ljfrostfire: (wrong!)
[personal profile] ljfrostfire
So I had the most unexpected conversation on Christmas. I've let it settle for a while, because unexpected things happened and I've needed to sort shit out. Cuz I overthink everything. Like a putz. Sigh.

Anyway. I don't remember how the topic came up, but my cousin basically said that bisexuality doesn't really exist. Especially in the context of bisexual men, but basically, in her mind, bisexuality isn't real. Now, in fairness, she's seen some seriously fucked up behaviors. She did social work type things for a while, with street youths in LA, and saw the fallout from ... less than honest sexual patterns. I also have the impression that there's some sort of issue with someone having been dishonest reguarding their orientation in her own past, with serious medical consequences. So there's definitely reasons for her viewpoint, which is that bisexuality is really just cover for homosexuality.

From the things she talked about, she's not really dealing with people who are openly bisexual. Sounds more like, in her experience, guys who pursue both genders are really just closeted. But then it also sounds like she has some serious trust issues. Her sense of how a relationship works ... wow. Talk about high maintenance. I would chafe under her "rules" for a relationship, and I'm pretty damn low-key. But the number of times where I, or Tim, or Linda (my aunt, her mother) would respond with some version of "that's just that person being a fuck up, that's not about being bisexual," really boggled my mind.

And at one point she says, "I don't know, maybe I need to talk about this with a bisexual." And without even thinking about it, I lean over and tell her, "you kind of are." But since her issue is really with guys (bisexual or otherwise, seriously, that woman has trust issues), my remark didn't really seem to register much. Well, beyond another comment about how girls are "allowed" to be that way, or experiment like that. Of course, I've been in the same relationship, with Tim, for about 13 years now. And she knows that our relationship isn't the sort that would work for her. But still, I sort of expected a bit more comment. I guess. For some reason.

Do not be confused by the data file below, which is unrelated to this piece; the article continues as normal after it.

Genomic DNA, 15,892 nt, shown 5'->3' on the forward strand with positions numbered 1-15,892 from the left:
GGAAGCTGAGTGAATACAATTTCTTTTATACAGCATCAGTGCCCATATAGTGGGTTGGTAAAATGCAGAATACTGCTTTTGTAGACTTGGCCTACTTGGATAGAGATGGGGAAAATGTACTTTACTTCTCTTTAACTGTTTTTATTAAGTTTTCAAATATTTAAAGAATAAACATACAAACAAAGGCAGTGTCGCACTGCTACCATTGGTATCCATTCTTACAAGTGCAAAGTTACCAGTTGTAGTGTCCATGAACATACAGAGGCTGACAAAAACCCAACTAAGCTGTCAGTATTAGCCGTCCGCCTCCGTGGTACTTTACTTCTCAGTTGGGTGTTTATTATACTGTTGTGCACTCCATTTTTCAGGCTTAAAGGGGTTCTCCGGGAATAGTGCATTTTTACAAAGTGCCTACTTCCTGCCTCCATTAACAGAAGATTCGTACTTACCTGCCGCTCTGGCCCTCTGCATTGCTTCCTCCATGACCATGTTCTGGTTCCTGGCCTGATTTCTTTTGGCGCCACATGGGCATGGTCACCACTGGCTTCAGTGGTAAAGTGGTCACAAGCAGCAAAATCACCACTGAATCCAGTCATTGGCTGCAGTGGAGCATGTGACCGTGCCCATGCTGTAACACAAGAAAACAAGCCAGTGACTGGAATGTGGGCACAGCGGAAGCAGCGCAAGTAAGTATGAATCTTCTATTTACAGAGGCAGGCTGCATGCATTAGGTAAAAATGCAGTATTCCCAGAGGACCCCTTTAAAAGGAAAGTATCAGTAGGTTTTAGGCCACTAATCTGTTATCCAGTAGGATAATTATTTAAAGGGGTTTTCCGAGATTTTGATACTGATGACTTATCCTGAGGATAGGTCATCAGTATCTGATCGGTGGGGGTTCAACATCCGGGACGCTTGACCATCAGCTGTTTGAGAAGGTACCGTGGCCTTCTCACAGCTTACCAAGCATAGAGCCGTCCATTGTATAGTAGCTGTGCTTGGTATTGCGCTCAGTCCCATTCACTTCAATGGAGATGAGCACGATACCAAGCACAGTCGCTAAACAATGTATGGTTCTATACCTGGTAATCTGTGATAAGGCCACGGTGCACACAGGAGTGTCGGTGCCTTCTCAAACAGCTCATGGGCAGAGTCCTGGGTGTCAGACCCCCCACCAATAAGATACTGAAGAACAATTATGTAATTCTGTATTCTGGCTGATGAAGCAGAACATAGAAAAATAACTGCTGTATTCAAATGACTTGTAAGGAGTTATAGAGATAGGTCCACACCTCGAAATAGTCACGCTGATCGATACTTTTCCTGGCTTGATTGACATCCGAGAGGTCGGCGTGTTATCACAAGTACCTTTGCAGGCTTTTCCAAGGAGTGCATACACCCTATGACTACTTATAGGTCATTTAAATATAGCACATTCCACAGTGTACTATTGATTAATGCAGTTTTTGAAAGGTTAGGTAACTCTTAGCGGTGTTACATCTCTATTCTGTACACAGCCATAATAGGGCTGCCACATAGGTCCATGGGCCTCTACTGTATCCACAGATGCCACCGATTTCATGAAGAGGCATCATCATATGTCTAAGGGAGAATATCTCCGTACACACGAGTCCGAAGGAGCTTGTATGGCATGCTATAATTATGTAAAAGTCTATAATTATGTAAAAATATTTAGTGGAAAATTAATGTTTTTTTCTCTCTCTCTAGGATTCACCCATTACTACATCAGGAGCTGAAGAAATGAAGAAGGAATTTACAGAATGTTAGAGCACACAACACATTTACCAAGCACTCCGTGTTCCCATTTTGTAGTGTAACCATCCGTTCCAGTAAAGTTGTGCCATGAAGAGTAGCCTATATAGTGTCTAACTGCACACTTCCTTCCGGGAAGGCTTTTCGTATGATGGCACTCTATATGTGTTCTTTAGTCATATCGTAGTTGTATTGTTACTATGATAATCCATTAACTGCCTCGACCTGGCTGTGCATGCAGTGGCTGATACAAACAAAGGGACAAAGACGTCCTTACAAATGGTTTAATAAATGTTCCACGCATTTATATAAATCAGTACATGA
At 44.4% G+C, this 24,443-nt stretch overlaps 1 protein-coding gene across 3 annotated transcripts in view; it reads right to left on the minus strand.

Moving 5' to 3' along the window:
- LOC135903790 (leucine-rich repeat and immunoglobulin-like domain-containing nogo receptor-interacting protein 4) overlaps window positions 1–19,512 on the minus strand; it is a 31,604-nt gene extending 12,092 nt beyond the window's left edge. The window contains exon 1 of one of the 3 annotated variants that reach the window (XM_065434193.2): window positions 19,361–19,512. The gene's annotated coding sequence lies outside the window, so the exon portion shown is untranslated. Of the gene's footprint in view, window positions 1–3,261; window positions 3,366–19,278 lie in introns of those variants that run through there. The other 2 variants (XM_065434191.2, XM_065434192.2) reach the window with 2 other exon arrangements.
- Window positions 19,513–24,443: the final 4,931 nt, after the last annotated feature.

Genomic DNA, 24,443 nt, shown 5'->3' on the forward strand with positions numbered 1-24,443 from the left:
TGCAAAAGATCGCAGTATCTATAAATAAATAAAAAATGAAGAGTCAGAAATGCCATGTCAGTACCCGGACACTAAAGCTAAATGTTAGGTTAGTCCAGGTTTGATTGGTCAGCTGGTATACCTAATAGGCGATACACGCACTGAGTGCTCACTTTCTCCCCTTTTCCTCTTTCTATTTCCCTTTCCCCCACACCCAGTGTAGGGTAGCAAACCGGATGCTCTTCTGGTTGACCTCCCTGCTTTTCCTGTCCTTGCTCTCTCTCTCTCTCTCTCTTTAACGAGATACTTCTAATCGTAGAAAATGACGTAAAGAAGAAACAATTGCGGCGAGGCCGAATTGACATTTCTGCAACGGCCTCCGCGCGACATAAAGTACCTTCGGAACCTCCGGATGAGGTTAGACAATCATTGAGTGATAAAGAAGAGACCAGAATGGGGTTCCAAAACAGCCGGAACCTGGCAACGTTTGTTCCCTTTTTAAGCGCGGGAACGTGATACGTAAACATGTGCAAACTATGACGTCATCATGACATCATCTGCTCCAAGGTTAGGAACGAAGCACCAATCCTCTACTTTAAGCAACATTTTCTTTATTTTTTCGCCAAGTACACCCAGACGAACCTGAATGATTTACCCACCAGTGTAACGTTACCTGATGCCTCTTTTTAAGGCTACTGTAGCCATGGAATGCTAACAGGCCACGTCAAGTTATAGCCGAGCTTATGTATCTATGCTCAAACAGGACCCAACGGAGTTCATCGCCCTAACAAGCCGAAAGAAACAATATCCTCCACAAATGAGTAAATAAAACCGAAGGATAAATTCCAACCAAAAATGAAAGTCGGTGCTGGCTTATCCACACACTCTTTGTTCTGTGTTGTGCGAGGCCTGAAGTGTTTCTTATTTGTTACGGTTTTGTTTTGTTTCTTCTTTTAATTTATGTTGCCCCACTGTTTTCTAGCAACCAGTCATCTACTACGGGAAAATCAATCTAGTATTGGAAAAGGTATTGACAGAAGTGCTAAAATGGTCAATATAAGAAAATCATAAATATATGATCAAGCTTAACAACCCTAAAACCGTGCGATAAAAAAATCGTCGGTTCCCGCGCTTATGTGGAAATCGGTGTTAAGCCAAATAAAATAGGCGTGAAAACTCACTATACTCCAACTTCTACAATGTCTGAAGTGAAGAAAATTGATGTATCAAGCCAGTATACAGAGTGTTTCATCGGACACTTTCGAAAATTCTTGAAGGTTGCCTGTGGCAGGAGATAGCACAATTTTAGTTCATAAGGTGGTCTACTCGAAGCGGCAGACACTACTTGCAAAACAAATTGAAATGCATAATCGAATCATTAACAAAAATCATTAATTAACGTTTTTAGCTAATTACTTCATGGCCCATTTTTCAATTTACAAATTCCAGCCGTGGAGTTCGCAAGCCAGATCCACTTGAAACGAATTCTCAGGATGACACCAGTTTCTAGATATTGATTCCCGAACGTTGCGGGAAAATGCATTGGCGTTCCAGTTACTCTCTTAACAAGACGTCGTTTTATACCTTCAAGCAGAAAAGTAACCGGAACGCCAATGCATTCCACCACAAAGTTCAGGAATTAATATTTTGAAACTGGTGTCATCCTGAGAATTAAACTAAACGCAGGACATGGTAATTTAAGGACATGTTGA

It took a few days to figure out why I expected something more. Aside from a few stray remarks here and there, it was the first time I really, publicly laid claim to my ... non-straightness. I've had inklings since the mid-90s. I told Tim years ago, and had sort of figured it out at least a couple years before that. But I'd never really made a thing of it. Never really made a big deal out of it. I'm still not sure why. Maybe I figured that since I didn't have much of a social life, it didn't really matter.

But the thing is, this conversation over Christmas, it really made me realize something. Namely that there's a difference between being shy/reserved/private and being invisible. And that somewhere along the line in my life, I'd let myself become content with being invisible. Maybe even welcomed it.

Why the hell is this an acceptable state? Hoping to escape notice, to be overlooked, to hide? Being so concerned about what other people think, about what's "acceptable" and "proper" that I've spent most of my life pushing aside some of the things I'm good at, things I enjoy, because they're not reasonable or serious? Who is it I'm trying to please? Or impress?

My grandparents are all dead now. My mother has been dead for 15 years. My father wouldn't notice anything. Ever. Under any circumstances. When he actually responded appropriately to my grandfather's death, I (and Linda) wondered if my sister had needed to bitch-slap him into sense. The fact that she didn't have to, that he did it without prompting, was stunning. So that's not a concern. At all.

So, really, why? Because once upon a time I got beat up a bunch? Because I was the nerdy, slightly less middle class, deeply unpopular girl who couldn't make friends? The one who got picked on and called names, even into high school? Also, the one who couldn't make decisions of her own until her 20s because my grandparents were so convincing, and ever so helpful, and just wanted to keep my on track for going to college. To this day, it takes me forever to even figure out what I want. Not what's best, or what's logical, or reasonable, or serious, or whatever. But what I want, how I actually feel. Talk about overintellectualized.

I've always admired my cousin for her ability to know what she wants and go after it. Precisely because it's a trait, or skill, or whatever, that I lack. I hid from the bullies. I've let myself be invisible. I've let my wants and desires be subsumed by what others expect of me. And it's done me a real disservice.

But not just me. This conversation with my cousin made me realize that this need to be private, this desire to avoid being seen, it's done a disservice to the people around me too. Being invisible means people not knowing that they know someone who's bisexual. Not even my family. Because I thought it shouldn't matter, that it's nobody's business, that it's private. I'm starting to wonder if there's really any difference between this and being in the closet.

So, for future reference, I'm bisexual. Have been for ages now. Just in case you want to know.
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